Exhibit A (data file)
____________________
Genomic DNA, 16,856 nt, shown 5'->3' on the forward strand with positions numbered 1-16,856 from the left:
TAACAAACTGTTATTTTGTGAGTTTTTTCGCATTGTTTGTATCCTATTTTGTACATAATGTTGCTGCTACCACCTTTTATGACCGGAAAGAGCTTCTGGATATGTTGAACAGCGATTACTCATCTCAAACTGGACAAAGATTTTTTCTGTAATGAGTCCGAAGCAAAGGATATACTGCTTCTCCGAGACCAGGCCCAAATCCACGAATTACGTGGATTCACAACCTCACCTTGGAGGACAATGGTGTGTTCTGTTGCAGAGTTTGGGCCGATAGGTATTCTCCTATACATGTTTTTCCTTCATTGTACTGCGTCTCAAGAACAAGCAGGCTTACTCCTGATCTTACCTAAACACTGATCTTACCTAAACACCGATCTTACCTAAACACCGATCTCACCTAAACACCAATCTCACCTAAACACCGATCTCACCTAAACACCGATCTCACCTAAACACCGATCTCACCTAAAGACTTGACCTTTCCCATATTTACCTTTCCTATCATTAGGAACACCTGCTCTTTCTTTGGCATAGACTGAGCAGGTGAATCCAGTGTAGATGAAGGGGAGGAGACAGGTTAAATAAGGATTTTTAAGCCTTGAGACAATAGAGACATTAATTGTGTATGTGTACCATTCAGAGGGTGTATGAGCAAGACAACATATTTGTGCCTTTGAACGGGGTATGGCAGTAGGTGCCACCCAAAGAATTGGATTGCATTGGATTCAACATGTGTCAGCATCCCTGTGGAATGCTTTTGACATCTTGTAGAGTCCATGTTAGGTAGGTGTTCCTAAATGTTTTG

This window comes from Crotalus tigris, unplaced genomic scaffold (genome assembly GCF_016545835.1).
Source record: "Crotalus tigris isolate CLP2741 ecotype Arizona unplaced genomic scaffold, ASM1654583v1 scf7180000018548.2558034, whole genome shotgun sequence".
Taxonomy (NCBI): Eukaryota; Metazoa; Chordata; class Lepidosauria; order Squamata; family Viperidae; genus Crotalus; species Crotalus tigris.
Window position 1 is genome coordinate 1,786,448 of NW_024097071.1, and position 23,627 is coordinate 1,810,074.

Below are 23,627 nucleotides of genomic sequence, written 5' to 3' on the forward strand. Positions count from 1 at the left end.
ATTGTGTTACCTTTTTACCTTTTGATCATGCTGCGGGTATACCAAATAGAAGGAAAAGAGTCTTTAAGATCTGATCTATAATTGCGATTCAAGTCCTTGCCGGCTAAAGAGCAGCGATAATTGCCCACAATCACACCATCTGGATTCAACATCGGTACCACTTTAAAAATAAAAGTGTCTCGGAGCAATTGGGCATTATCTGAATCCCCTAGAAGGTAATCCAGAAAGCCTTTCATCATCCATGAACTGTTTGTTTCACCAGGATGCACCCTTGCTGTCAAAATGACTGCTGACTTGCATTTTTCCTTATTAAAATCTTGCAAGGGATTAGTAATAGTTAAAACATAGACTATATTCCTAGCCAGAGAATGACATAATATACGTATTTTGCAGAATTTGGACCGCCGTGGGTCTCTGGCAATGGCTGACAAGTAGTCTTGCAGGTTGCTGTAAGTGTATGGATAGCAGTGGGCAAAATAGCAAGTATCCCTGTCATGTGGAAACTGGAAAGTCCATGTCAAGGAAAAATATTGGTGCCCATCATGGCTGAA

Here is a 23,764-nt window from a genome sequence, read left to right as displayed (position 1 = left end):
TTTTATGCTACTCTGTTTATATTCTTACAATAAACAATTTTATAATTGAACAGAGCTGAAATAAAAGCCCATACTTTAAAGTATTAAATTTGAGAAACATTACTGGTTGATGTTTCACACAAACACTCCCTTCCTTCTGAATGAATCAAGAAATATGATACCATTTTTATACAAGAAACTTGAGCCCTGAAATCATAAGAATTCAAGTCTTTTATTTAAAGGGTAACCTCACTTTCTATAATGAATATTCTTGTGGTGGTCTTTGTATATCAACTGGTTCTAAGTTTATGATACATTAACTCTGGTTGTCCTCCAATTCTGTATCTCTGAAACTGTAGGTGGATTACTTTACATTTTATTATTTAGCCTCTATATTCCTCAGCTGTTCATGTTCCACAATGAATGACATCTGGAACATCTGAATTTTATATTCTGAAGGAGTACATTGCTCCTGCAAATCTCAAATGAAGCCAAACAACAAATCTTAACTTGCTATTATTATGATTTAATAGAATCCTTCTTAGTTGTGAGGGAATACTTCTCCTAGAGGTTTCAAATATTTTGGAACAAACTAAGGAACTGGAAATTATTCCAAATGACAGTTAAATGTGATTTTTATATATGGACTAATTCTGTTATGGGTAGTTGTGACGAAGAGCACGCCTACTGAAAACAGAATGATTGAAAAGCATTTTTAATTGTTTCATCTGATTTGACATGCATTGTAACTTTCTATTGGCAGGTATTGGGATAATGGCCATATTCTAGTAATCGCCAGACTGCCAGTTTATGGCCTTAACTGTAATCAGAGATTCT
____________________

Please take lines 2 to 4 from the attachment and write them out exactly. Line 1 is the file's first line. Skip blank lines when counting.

TAACAAACTGTTATTTTGTGAGTTTTTTCGCATTGTTTGTATCCTATTTTGTACATAATGTTGCTGCTACCACCTTTTATGACCGGAAAGAGCTTCTGGATATGTTGAACAGCGATTACTCATCTCAAACTGGACAAAGATTTTTTCTGTAATGAGTCCGAAGCAAAGGATATACTGCTTCTCCGAGACCAGGCCCAAATCCACGAATTACGTGGATTCACAACCTCACCTTGGAGGACAATGGTGTGTTCTGTTGCAGAGTTTGGGCCGATAGGTATTCTCCTATACATGTTTTTCCTTCATTGTACTGCGTCTCAAGAACAAGCAGGCTTACTCCTGATCTTACCTAAACACTGATCTTACCTAAACACCGATCTTACCTAAACACCGATCTCACCTAAACACCAATCTCACCTAAACACCGATCTCACCTAAACACCGATCTCACCTAAACACCGATCTCACCTAAAGACTTGACCTTTCCCATATTTACCTTTCCTATCATTAGGAACACCTGCTCTTTCTTTGGCATAGACTGAGCAGGTGAATCCAGTGTAGATGAAGGGGAGGAGACAGGTTAAATAAGGATTTTTAAGCCTTGAGACAATAGAGACATTAATTGTGTATGTGTACCATTCAGAGGGTGTATGAGCAAGACAACATATTTGTGCCTTTGAACGGGGTATGGCAGTAGGTGCCACCCAAAGAATTGGATTGCATTGGATTCAACATGTGTCAGCATCCCTGTGGAATGCTTTTGACATCTTGTAGAGTCCATGTTAGGTAGGTGTTCCTAAATGTTTTG

This window comes from Crotalus tigris, unplaced genomic scaffold (genome assembly GCF_016545835.1).
Source record: "Crotalus tigris isolate CLP2741 ecotype Arizona unplaced genomic scaffold, ASM1654583v1 scf7180000018548.2558034, whole genome shotgun sequence".